Nancy and Paul became friends with John Paul Getty’s son Gordon and Gordon’s wife, Ann Getty. The families remain close. Last November, just before heading to Glasgow to address the COP26 U.N. global climate summit, Ms. Pelosi officiated at the wedding of Mr. Getty’s granddaughter Ivy Getty. (Ms. Getty, who wore a 16-foot veil and a mirrored John Galliano for Maison Margiela dress, is an oil heiress; criticism from progressive Democrats followed.)
Ms. Pelosi’s rise in politics began as a fund-raiser, but as her children grew, she began to consider running for office. In 1986, Representative Sala Burton, a Pelosi family friend, entered the hospital with terminal cancer. A special election to replace her was scheduled.
Ms. Pelosi decided to run for her seat, but her house was just outside the district. So Mr. Pelosi leased the townhouse in Pacific Heights, and the family moved about 15 blocks northeast. Ms. Burton endorsed Ms. Pelosi days before she died. The rest is history.
Some analysts consider Ms. Pelosi among the most effective speakers ever to lead the House, and she is a pathbreaking figure in American politics. She has spoken at times of how her faith informs her politics, and her desire to expand the social safety net, and she is credited with pushing the Affordable Care Act through the House.
But it’s clear that this spring has been challenging for her.
She has watched while the landmark legislation passed by the House, the $2 trillion Build Back Better Act, has stalled in the Senate. In addition, House Democrats appear poised for a shellacking this fall, which would mean Ms. Pelosi would have to hand over the speaker’s gavel, 35 years into her congressional career.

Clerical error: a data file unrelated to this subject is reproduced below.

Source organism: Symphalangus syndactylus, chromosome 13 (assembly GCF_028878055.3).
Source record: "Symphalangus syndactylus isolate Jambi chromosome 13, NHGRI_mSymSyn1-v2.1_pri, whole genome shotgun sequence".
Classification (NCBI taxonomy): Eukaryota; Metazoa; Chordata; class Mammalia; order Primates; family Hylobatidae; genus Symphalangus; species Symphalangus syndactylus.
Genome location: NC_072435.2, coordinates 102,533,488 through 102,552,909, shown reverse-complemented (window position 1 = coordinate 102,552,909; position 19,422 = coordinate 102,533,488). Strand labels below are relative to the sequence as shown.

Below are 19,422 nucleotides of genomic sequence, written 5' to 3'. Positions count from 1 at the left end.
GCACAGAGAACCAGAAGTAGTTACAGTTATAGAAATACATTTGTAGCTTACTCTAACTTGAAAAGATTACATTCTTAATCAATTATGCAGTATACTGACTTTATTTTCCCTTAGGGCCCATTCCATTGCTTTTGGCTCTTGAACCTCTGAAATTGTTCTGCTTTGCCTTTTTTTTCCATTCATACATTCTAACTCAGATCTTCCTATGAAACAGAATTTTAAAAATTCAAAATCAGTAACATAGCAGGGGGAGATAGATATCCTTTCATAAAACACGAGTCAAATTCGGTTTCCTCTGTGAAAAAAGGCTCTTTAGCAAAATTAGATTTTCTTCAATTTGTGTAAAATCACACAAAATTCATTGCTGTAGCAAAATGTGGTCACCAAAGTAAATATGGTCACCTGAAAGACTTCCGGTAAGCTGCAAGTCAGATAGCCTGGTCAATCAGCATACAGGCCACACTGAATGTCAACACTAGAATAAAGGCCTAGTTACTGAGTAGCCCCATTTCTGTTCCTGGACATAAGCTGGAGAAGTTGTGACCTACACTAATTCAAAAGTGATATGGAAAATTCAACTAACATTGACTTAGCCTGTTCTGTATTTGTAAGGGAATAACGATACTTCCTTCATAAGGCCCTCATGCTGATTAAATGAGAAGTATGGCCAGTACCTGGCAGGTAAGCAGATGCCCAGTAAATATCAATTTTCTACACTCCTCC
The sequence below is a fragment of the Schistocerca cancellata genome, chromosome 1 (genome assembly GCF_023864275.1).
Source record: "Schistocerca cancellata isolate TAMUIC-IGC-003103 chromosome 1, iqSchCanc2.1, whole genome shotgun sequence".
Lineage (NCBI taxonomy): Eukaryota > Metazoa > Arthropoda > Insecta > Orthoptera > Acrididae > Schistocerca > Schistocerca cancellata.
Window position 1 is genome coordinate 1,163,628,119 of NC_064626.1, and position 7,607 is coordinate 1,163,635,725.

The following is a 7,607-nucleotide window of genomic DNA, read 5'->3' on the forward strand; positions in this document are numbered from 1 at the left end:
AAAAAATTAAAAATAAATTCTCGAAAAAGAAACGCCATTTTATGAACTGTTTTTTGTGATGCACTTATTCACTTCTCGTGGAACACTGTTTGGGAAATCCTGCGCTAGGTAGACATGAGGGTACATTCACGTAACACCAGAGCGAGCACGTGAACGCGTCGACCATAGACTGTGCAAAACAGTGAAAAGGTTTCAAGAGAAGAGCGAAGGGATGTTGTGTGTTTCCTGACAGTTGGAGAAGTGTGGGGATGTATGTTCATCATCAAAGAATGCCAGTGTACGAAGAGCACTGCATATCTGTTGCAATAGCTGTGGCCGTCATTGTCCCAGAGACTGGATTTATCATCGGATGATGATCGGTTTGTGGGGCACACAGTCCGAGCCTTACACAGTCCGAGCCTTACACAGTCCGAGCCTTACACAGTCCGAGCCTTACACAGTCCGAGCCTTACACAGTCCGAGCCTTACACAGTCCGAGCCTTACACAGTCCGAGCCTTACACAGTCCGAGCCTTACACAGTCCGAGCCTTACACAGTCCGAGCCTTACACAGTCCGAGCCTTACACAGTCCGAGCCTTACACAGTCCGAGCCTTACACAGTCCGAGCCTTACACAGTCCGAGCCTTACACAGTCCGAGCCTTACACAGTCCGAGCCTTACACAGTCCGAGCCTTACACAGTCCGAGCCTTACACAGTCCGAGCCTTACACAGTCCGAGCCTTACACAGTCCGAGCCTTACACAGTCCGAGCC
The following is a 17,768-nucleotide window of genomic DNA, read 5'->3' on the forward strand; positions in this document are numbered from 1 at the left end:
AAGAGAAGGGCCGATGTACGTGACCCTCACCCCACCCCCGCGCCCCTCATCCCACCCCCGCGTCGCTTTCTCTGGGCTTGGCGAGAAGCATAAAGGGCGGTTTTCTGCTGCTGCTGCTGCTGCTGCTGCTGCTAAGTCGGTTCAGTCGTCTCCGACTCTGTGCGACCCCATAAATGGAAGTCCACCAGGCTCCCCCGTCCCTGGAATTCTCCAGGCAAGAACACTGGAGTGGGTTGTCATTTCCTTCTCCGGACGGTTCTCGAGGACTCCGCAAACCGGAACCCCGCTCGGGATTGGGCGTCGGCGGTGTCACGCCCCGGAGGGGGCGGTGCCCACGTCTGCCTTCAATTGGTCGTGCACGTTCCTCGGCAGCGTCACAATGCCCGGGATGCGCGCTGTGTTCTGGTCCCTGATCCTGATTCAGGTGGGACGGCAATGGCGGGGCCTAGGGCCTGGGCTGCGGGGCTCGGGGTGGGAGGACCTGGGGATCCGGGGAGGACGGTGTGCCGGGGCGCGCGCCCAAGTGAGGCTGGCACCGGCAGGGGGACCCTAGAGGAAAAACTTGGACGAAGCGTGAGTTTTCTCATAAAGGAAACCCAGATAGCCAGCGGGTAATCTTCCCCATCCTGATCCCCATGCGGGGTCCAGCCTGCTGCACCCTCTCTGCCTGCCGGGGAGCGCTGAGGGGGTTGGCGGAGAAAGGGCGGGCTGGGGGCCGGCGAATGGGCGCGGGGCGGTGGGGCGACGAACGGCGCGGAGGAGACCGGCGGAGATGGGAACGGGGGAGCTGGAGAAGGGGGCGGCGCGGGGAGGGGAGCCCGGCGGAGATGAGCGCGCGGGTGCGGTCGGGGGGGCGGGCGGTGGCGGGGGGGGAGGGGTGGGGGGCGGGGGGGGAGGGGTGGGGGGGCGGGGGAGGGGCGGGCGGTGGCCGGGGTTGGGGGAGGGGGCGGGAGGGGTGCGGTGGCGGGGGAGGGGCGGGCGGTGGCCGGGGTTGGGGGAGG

Among the powerful political and social figures who inhabit the Pelosis’ world, there was abundant sympathy and some protectiveness after what happened over Memorial Day weekend.
A person who witnessed the accident said both cars were totaled, and that Mr. Pelosi simply sat in the car, seemingly frozen, for several minutes, until the sheriff and members of the Fire Department arrived moments later.
Neither Mr. Pelosi nor the driver of the Jeep was injured.
Some friends felt that Mr. Pelosi’s full night in custody at the Napa County Jail after the accident was excessive. Others were puzzled why their friend hadn’t pre-empted the whole ordeal by simply taking a car service home.
And some local residents suggested that, in an earlier era in Napa, driving after drinking was met with understanding, rather than criminal charges.
“I feel just awful about what’s happened because there was a time when if a thing like this happened, the cops would take you home,” said the society doyenne Diane Wilsey, better known as Dede.
Ms. Wilsey, who is Mr. Pelosi’s fellow trustee at the San Francisco War Memorial and Performing Arts Center, is a Republican, but she has donated to several of the speaker’s political campaigns, and sees the couple socially in California.
“I don’t agree with Nancy on everything, but I cannot think of anyone nicer than Nancy or Paul,” she said.
Meanwhile, according to The San Francisco Chronicle, the Napa County district attorney has been busy fending off some 1,500 angry calls inspired by right-wing pundits, including Donald Trump Jr., claiming without evidence that Mr. Pelosi would not “face any consequence” for the incident. Mr. Pelosi is set to return to court in August. The local authorities stress that he will receive no special treatment.
Steve Eder and Thomas Fuller contributed reporting, and Kitty Bennett contributed research.